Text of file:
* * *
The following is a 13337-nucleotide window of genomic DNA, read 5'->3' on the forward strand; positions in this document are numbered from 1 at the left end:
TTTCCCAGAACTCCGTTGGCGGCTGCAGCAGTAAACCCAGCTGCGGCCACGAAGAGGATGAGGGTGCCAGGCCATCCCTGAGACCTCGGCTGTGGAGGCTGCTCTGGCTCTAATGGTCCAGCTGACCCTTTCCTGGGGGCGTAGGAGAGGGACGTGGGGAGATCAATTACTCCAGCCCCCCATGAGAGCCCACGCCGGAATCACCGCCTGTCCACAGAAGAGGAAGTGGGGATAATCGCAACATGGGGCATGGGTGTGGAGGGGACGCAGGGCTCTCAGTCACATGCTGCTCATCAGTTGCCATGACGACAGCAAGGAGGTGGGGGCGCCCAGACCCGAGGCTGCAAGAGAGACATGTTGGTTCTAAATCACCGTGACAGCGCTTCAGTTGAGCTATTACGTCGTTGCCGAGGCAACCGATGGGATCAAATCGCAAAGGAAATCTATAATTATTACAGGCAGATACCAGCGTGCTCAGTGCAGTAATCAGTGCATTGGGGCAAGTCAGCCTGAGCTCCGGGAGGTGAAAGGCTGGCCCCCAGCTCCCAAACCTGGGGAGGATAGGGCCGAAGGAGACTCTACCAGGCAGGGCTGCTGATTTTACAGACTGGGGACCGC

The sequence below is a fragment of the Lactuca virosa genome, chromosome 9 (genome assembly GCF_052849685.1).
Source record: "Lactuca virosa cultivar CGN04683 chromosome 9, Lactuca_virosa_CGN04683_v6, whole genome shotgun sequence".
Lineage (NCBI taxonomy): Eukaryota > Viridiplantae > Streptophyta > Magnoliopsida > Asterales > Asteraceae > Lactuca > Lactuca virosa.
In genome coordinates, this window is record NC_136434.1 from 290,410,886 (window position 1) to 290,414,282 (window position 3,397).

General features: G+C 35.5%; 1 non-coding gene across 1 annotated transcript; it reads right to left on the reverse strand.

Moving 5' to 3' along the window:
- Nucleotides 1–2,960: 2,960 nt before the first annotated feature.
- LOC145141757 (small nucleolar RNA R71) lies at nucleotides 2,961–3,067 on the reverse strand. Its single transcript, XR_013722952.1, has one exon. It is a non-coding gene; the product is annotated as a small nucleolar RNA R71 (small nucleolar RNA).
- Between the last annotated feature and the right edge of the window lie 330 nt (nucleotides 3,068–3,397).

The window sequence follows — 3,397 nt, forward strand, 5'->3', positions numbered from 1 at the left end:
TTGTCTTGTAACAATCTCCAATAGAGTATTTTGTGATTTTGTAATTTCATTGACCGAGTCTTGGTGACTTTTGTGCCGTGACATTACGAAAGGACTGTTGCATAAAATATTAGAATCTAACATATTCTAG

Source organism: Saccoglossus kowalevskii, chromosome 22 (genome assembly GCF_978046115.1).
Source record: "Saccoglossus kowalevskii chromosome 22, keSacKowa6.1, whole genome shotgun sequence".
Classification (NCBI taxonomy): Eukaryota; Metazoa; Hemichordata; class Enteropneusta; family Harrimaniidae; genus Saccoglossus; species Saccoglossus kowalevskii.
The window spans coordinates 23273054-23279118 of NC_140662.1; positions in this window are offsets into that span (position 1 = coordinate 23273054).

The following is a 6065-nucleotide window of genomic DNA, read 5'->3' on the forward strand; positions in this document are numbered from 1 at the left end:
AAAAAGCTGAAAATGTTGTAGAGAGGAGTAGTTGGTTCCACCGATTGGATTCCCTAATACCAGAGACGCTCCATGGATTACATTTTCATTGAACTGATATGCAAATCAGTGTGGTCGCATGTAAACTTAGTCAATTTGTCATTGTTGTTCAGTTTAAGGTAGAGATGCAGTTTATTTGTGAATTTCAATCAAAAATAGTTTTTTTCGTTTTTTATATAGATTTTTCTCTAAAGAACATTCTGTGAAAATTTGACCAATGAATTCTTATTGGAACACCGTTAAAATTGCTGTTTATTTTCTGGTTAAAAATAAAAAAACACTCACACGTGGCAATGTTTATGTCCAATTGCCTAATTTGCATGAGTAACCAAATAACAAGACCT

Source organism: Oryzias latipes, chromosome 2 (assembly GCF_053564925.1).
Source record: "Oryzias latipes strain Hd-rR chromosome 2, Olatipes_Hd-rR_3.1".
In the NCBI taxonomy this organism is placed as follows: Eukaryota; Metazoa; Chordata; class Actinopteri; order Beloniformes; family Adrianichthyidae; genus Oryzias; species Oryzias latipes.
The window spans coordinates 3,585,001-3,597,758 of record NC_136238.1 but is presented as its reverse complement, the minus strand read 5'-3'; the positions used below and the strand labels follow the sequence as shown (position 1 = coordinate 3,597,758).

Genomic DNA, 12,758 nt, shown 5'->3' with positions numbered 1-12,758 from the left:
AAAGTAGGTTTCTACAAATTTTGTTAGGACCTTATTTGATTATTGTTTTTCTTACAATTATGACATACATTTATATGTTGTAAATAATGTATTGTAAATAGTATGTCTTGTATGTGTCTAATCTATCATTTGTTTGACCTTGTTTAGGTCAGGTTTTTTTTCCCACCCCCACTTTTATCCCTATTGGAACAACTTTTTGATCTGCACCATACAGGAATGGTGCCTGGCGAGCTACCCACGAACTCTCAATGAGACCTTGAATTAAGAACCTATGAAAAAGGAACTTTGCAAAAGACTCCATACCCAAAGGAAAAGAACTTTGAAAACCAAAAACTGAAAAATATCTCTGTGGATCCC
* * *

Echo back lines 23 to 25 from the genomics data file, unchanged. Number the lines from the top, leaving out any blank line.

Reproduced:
The window spans coordinates 3,585,001-3,597,758 of record NC_136238.1 but is presented as its reverse complement, the minus strand read 5'-3'; the positions used below and the strand labels follow the sequence as shown (position 1 = coordinate 3,597,758).

Genomic DNA, 12,758 nt, shown 5'->3' with positions numbered 1-12,758 from the left:
AAAGTAGGTTTCTACAAATTTTGTTAGGACCTTATTTGATTATTGTTTTTCTTACAATTATGACATACATTTATATGTTGTAAATAATGTATTGTAAATAGTATGTCTTGTATGTGTCTAATCTATCATTTGTTTGACCTTGTTTAGGTCAGGTTTTTTTTCCCACCCCCACTTTTATCCCTATTGGAACAACTTTTTGATCTGCACCATACAGGAATGGTGCCTGGCGAGCTACCCACGAACTCTCAATGAGACCTTGAATTAAGAACCTATGAAAAAGGAACTTTGCAAAAGACTCCATACCCAAAGGAAAAGAACTTTGAAAACCAAAAACTGAAAAATATCTCTGTGGATCCC